Just exactly why this was released I’m not sure. Especially, seeing as to how it follows so close on the heels of the 2003 four disc retrospective: “Chrome,Smoke & BBQ”.
Not a bad overview for neophyte fans or those with only a passing interest in the band. Long time devotees of Z.Z. Top and its adrenaline-fueled brand of bluesy Texas stomp can expect no surprises. Which is a f’***in’ shame. After 30+ years of recording, you mean to tell me there are no monster unreleased tracks laying around the studio somewhere??? I’d love to hear their version of Freddy King’s blues chestnut “Have You Ever Loved A Woman?” (a long time live staple of the band) finally make it to disc. Typical shortsightedness on the part of the industry hacks & rack jobbers that compile these things, I suppose.
Which isn’t to say it’s a bad collection (it’s not) it just seems unneccessary is all. Most of the material here has been comped already on one of the four previous “Biggest Hits” collection from this “Lil’ Ole Band from Texas”.
As with any collection, there are glaring (from a fans point of view) omissions of many personal favorites (“Back Door Love Affair”,”Nasty Dogs and Funky Kings”, “Precious & Grace”) but the inclusion of lesser known tunes here such as the 6/8 time minor key blues “Just Got Back From Baby’s” (shades of Magic Sam) was a nice respite from the overabundance of MTV-era Z.Z., which tends to dominate such “Hits” packages.
To put this review in a nutshell: Disc 1 rocks pretty solid. Drawn mainly from the first 5 LP’s you get “La Grange”, “Beer Drinkers & Hell Raisers”, “Tush”, “Just Got Paid” (some particularly tasty Johnny Winter by way of Michael Bloomfield styled slide work from Billy G.), “Arrested For Driving While Blind” and other party down anthems.
Disc 2 chronicles the bands evolution/de-evolution through MTV stardom and the sequenced, synth ridden, compressed guitar sound of “Eliminator”, “Afterburner” and the bulk of their 80′s output. The second disc ends right around the time that “Antenna” was released, with the guys returning to a more distorted and bluesier sound (“My Heads In Mississippi”) not unlike that of the first 4 or 5 LP’s, but with all the added bonuses of modern recording technology and the benefit of playing together for 30+ years.
In a live setting, ZZ Top is beyond tight. Tele-kinetic is a more apt description. The band members seemingly sense each others next move before it happens just like the great 50′s/60′s Chicago blues bands of Muddy Waters and Howling Wolf. They slam from one tune into the next, barely taking time to count 1234 or to introduce the song at hand. Truly a well oiled, adrenalin fueled, rocking machine if I’ve ever heard one.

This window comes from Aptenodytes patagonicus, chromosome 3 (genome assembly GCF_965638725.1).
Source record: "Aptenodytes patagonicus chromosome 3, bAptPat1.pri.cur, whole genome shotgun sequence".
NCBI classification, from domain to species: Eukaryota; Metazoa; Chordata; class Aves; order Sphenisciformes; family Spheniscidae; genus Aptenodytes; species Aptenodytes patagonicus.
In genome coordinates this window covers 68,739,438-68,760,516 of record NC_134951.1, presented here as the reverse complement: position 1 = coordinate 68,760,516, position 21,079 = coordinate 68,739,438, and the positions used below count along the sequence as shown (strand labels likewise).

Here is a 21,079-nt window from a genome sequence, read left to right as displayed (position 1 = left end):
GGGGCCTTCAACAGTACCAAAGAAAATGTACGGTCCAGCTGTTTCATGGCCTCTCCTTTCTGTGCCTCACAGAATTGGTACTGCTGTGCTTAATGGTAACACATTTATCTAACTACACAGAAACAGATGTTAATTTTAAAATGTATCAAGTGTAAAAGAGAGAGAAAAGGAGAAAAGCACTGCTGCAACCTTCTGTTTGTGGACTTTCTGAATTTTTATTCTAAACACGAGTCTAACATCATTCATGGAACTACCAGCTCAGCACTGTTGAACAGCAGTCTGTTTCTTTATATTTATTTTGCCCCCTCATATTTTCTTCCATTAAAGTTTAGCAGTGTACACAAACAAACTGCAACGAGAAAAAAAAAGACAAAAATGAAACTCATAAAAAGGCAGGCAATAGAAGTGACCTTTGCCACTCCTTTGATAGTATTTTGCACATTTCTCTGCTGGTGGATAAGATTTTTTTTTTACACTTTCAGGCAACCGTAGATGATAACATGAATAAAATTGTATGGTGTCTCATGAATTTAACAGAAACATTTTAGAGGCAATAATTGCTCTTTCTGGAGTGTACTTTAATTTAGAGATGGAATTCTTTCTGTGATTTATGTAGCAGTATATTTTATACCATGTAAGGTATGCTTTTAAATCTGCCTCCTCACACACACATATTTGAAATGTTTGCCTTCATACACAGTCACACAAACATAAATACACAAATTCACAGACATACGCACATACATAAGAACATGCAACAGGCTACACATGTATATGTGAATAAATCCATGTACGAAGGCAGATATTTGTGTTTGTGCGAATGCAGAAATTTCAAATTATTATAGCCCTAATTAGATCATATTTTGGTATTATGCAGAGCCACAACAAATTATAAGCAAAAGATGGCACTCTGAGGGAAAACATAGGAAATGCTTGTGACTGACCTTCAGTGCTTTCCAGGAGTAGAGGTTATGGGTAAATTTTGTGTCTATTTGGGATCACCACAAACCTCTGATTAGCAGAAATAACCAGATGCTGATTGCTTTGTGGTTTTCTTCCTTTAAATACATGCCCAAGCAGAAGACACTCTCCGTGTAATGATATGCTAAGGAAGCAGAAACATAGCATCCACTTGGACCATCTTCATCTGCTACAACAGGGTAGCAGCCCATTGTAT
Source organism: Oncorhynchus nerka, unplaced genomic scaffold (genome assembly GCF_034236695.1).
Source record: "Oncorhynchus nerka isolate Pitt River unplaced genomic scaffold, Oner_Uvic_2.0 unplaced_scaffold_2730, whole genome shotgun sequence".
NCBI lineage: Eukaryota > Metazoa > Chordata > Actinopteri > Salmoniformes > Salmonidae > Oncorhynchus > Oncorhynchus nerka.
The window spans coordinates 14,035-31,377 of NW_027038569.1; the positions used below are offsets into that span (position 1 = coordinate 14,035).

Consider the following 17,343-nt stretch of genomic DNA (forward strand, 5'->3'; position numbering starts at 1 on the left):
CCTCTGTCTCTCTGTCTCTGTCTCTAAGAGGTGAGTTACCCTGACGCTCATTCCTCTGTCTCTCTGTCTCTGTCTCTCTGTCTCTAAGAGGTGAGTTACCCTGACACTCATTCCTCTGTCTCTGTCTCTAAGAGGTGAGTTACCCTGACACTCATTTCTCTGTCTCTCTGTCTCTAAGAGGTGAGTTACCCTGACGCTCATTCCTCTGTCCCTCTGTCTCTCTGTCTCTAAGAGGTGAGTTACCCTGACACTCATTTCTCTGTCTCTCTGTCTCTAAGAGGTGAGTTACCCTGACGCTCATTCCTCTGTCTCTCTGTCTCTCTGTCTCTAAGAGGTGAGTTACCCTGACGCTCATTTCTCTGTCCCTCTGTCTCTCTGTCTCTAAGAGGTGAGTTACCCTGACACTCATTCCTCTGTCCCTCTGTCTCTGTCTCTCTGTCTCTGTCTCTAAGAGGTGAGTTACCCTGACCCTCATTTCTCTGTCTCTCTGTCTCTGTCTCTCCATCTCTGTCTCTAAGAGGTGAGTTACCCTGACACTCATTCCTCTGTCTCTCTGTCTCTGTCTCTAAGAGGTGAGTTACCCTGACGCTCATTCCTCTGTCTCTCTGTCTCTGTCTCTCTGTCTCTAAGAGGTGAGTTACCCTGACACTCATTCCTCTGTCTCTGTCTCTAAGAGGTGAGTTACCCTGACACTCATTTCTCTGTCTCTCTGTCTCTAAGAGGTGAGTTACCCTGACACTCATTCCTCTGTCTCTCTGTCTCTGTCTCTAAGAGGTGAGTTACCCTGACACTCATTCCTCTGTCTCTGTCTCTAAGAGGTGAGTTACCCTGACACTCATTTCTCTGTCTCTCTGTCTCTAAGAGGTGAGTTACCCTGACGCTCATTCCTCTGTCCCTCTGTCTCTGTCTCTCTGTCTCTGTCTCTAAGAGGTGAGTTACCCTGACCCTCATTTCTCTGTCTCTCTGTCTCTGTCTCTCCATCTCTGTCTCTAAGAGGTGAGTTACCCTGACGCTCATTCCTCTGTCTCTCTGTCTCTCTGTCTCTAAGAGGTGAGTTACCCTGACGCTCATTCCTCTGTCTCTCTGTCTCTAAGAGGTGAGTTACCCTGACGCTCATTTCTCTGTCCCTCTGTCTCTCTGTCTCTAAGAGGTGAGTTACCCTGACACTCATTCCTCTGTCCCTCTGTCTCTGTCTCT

Sharing nothing with such bands as Lynyrd Skynyrd and The Brothers Allman, Z.Z. Top have always been unfairly and shortsightedly lumped into the Southern Rock/Boogie Band genre. Outside of a penchant for blues-based Rock N Roll, any parallels you may care to draw between the aformentioned bands and Z.Z. Top end there.
The Z’s are a post-garage/pre-punk missing link between bands such as The 13th Floor Elevators and post modern Texas blues. Sonically speaking, the best of the ZZ Top ouevre holds its own with the high energy sounds of the Raw Power-era Stooges, MC5 and the N.Y Dolls of whom they were contemporaries. Their music is well played with no over indulgent soloing, intensely tight, funky and bluesy. Mostly though, it makes you want to drink beer, f**k and drive waaaay too fast.
Billy Gibbons is one of the most underrated guitar players to ever grace a stage. Deceptively simple, his style just about defies description. Many people write him off as a one trick “BLOOZ” pony but his style is not easily imitated. His sense of timing and when and where to put notes (and just as importantly the space that falls between them) is classic and tasteful. A musician’s musician, his fans are myriad amongst guitarists. Folks ranging from Dimebag Darrell & Kurt Kirkwood to the late great Robert Quine, and Keith Richards, to name a few, have all paid him lip service. Jimi Hendrix was big on the man as well. After a gig with Billy Gibbons’ great 60′s proto-punk band “The Moving Sidewalks”, Hendrix was moved to call Billy one his favorite axe slingers that wasn’t named T-Bone. I couldn’t think of a higher recommendation.
If you’re looking for a decent set of Z.Z. Top at a reasonable price you could do much worse than this. Should you feel a little loose with your wallet hand I would grab the “Chrome, Smoke and BBQ” box set or the ZZ Sixpack set which has all of the first 6 Lp’s in their entire digitally remastered glory. Or just pick up a copy of “Tres Hombres”, a case of ice cold Shiner Boch and call up all your friends and neighbors for a party on the patio tonight. Have mercy…